Bates Motel season 2 episode 5 review: The Escape Artist
Parental relationships are key to Bates Motel but there's still time for romance. Here's Michael's review...
This review contains spoilers.
2.5 The Escape Artist
Given that the central thread of Bates Motel is the odd relationship between a boy and his mother, it’s hardly surprising that parent-child relationships form part of the wider thematic structure. Or should that be the absence of such relationships? The characters that we follow home (as opposed to the ones like, say, Remo who we only see ‘at work’) are, more often than not, bereft of at least one parent. Norman’s father is, for reasons outlined in the first season, no longer around, ditto Emma’s mum. The same can be said for poor old Bradley’s dad and even newcomer Cody showed us this week that her old man is the deadest of deadbeats. Dylan, alone among the younger contingent of the show’s main cast, has both parents in his life but in the most appalling circumstances imaginable, so much so in fact that it’s not hard to imagine that he’d just as soon be an orphan.
Dylan’s hideous conception is one of this season’s larger dramatic arcs but the absence of parents informed some of the smaller, lighter moments of this episode too. Take, for example, the sweet scene between Norma and the motherless Emma who acknowledged that there are some topics about which she’d rather not ask her dad.
The excellence of the scene was, by my reckoning, one part writing to three parts performance. The subtext implicit in Emma’s question ‘what is sex like when you first do it?’ is pretty bald when you write it down, especially given the dramatic motor of the past couple of episodes. However, Vera Farmiga’s gentle reaction shot: a flicker of horror before relaxing into the innocence of Emma’s query, gave it a subtle honesty that can’t be replicated in stark typescript. Farmiga is generally good at Norma’s louder notes, but it’s these quieter interludes that really see her earn her money.
She’s also rather handy at the lighter stuff, even when they cross thematically similar territory. Take the strangely funny exchange between Norma and Alex Romero. The Sherriff, who we might describe as being in locum a puero, first complains that Norma has been in his room and tidied the clothing that he has left, teenager-like, strewn across the floor. She’s concerned that he’s been fighting and then insists on cleaning him up as he’s been out ‘getting all dirty’. It’s a deliberate, and relatively innocent, maternal gesture that is funny in isolation but laden with meaning when viewed in context.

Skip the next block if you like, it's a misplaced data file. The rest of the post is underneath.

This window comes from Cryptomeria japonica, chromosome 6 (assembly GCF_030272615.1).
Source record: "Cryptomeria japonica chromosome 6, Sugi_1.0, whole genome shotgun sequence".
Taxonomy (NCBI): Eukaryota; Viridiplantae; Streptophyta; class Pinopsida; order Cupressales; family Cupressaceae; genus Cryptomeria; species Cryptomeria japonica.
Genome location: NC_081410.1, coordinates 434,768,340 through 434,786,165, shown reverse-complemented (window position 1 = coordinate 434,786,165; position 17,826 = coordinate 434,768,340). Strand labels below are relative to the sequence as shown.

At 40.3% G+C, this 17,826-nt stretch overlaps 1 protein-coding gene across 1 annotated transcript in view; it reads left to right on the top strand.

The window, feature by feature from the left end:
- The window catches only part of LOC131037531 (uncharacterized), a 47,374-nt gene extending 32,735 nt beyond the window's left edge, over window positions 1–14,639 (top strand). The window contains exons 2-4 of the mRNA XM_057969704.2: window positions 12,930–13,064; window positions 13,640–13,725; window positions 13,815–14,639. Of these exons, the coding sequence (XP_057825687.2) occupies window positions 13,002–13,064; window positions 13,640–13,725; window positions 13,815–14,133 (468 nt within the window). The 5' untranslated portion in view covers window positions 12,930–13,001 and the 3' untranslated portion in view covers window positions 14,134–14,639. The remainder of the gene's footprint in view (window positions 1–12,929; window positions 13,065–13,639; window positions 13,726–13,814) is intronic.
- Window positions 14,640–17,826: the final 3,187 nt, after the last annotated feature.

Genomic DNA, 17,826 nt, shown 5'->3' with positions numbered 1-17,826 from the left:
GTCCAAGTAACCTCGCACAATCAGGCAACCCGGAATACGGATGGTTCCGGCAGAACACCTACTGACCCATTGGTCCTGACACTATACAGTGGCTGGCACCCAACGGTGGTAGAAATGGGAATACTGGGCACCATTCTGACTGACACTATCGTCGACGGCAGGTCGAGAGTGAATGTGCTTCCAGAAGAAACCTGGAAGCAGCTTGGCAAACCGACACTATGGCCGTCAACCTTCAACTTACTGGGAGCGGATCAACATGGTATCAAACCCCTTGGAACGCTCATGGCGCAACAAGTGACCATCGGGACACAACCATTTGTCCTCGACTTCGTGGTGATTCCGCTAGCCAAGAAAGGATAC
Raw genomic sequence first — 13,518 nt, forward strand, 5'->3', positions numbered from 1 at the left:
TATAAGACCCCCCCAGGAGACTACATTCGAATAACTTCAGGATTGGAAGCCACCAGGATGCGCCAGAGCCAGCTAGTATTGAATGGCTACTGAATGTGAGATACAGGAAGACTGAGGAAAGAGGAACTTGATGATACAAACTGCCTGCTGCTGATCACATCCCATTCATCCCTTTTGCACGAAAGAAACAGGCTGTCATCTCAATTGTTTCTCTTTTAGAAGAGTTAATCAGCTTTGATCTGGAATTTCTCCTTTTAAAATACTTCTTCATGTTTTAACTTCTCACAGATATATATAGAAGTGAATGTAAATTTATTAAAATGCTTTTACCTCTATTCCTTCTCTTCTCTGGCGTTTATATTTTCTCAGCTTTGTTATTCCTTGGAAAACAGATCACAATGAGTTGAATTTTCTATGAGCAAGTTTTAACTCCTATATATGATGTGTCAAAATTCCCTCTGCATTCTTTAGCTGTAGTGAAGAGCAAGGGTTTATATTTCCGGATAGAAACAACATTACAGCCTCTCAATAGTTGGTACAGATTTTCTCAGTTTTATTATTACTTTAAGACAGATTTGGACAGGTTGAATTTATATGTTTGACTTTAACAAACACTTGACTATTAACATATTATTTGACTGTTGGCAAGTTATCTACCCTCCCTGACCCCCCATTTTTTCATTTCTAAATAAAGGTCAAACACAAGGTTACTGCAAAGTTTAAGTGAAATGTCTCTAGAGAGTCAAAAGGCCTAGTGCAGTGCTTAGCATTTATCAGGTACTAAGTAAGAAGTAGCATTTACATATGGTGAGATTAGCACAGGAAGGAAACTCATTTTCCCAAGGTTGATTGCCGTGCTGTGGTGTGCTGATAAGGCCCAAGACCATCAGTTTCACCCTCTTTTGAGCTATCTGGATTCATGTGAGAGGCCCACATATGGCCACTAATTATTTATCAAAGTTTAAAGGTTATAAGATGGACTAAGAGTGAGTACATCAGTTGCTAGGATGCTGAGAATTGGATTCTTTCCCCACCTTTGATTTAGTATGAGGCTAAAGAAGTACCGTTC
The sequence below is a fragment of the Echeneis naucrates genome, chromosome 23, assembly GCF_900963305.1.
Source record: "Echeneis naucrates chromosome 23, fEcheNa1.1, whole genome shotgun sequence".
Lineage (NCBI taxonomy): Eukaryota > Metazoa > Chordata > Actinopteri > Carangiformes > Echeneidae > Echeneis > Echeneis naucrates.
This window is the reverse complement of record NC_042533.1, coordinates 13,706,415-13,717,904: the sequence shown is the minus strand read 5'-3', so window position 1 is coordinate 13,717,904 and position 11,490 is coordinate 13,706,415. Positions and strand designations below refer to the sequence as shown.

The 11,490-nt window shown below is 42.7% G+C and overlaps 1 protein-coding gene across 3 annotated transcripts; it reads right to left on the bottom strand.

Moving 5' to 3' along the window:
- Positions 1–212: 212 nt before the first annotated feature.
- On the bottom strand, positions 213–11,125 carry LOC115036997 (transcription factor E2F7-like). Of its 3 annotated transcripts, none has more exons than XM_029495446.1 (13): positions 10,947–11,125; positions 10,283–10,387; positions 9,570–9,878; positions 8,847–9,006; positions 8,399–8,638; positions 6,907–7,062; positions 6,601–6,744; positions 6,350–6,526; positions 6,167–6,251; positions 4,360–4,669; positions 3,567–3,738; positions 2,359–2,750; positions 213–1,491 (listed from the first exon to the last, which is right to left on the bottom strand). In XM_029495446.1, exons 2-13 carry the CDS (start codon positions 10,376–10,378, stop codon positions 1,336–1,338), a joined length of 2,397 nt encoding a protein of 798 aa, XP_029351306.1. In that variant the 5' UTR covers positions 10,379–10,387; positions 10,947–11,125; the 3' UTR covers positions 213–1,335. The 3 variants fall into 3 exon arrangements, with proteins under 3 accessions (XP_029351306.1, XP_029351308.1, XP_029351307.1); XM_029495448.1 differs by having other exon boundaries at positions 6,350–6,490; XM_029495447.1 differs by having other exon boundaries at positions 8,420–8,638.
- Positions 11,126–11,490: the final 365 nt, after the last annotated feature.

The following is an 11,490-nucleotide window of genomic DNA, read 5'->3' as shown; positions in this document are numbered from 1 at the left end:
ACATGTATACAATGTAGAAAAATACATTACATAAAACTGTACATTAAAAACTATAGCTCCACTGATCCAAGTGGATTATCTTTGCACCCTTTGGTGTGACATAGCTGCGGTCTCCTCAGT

That context is one in which Norman is making ever more successful forays away from his mother’s suffocating affection. Ironically, given the over rebelliousness of smoking, tattooed Cody (of whom, Norma, in Mom Mode, disapproves), it was she who offered the reassuring arm away from Norman’s familial horrors. This episode gave us more of the binary pairs that I described last week, though none of them were as clear or as significant as Emma and Norman’s synchronous but separate romancing.
Both pairings were necessarily gentle and connected with the beauty of quiet nature. Norman and Cody up the tree was not merely something for the playground chorus, it was a moment of earned privacy. They both had something from which to flee, and seeing the effort that they made in climbing (Norman was out of breath and sweating before he’d even removed his shirt), made it seem as though the struggle was worth it.
Emma’s lakeside stroll with Gunner was more leisurely but also more lovely. The wide shot that presented rendered them tiny participants in the larger scheme of nature. On the face of it, both couples seemed to meet Mrs Bates’ criteria for making it right and their sweetly clandestine liaisons stood in stark counterpoint to the distressing tales told by Norma last week. They offered a sense of relief which, after Norman’s fugue re-enactment of his mother’s own youth, was a necessary psychic reminder that the act of love can, and should, be pleasant, consensual and joyful.
Of course, the Teen Romances of White Pine Bay also offered us some respite from the more violent happenings elsewhere in the episode, such as Romero’s kinetic beatdown of the increasingly irritating Zane and the later (unfortunately unsuccessful) attempt on his life.
I have commented before that the criminal-economic goings-on in White Pine Bay add a certain narrative texture to the show, but they only work when they connect to the central character-based story. For a time, it seemed as though that plot was merely something to give Dylan somewhere to spend his days and offer the occasional dramatic burst, such as last week’s torching of Romero’s house. However, with the just-the-right-side-of-implausible connection between Norma and the financially seductive Mr Ford, the thread now promises to wind itself around our First Family. The emergence of the real ‘boss’ and her tenderly sinister care for Dylan threatens to tighten the strings even further. Dylan may now be estranged from Norma but it seems that he may have found a new mom.
Read Michael's review of the previous episode, Check Out, here.
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